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Carroll County Biographies

CHARLES FRANKS

The Franks home was originally built and owned by Isaac Chambers in 1831, was burned down during the black Hawk war. After the Indian troubles were over, Mr. Chambers and his family returned. He then built a two-story hewed log house, a commodious house having a large kitchen, sitting room and two bedrooms, each room having a fire place and beside this a pantry. The second story was one room. It has since been restored with a brick exterior and other improvements.


Charles Franks was born in Nottinghamshire, England, October 1, 1793, and was married to Elinor Young in 1818 and at once set sail for New York. They lived in New York and New Jersey for a number of years when they moved to Toronto, Canada, where his wife died. Afterward he married Miss Mary Hart who was born in Yorkshire, England. They continued to reside in Canada until 1837 when they came to Illinois, living in Lee and Ogle counties until 1844 when he bought the Chambers claim, which remained his home until his death in 1882. Grandpappy Franks, as he was familiarly called throughout the neighborhood, was a sturdy pioneer and many a sick neighbor far and near knew the value of his medicine. He was a devout Christian and no one who entered his home left it without hearing the word of God. He often spoke in the churches urging his hearers to live according to the teachings of the Great Book and the "iverlasting truth." He was a staunch school man and was a firm advocate of all that tended to the betterment of the community. He secured a charter and laid out the village of Brookville, donating a site for a church and school house. His beautiful grove was always open for the annual Sunday school picnic and no one enjoyed these occasions more than he. In his 80th year he addressed the children on such an occasion and the president of Carthage college who was present in speaking of him and his masterly address said "A sound old oak." And thus rounded out the years of his life and he was gathered as the golden wheat into the garner of his Master.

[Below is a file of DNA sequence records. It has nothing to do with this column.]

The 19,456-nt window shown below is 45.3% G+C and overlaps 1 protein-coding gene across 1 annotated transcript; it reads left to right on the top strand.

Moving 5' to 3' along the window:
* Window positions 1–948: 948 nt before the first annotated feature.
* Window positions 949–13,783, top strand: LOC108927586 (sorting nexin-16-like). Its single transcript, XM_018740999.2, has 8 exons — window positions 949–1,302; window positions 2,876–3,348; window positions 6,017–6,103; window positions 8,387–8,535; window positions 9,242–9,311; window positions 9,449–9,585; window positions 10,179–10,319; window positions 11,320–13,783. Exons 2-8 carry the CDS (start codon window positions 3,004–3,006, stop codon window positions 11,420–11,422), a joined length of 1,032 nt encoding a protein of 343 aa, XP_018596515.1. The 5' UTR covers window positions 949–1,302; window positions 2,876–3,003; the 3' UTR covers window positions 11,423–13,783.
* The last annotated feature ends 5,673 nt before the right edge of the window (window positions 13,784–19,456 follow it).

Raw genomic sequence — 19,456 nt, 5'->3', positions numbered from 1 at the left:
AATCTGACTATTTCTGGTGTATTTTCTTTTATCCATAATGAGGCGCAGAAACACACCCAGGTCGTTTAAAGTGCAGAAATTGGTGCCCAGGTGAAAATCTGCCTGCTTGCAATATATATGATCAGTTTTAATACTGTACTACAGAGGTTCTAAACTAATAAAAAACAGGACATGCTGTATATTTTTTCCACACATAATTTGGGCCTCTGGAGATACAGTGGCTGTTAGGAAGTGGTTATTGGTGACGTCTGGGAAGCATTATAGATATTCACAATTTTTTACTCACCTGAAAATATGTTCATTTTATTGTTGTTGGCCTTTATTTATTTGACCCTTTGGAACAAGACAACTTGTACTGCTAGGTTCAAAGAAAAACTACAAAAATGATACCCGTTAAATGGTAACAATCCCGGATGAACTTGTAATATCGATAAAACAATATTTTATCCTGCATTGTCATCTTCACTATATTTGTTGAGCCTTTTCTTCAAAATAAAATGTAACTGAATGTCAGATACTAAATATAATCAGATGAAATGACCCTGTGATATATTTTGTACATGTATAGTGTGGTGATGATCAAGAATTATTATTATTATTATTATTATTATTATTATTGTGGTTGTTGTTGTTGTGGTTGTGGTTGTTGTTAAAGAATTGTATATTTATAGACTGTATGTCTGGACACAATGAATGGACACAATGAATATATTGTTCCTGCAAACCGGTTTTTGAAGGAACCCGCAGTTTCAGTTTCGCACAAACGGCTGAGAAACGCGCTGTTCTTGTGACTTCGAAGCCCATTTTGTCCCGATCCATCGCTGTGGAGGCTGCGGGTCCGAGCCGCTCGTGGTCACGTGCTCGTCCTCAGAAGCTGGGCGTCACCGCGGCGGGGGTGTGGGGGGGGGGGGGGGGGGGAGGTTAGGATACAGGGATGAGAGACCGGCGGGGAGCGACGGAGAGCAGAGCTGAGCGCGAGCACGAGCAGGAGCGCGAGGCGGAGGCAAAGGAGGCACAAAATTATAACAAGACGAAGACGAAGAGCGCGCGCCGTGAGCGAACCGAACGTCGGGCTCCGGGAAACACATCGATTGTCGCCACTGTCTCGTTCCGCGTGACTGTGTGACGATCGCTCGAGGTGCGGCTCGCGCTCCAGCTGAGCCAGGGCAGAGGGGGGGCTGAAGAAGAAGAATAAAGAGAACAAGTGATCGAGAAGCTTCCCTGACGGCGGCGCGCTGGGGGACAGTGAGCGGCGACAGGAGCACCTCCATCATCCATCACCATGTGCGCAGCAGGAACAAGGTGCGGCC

Source: A Goodly Heritage

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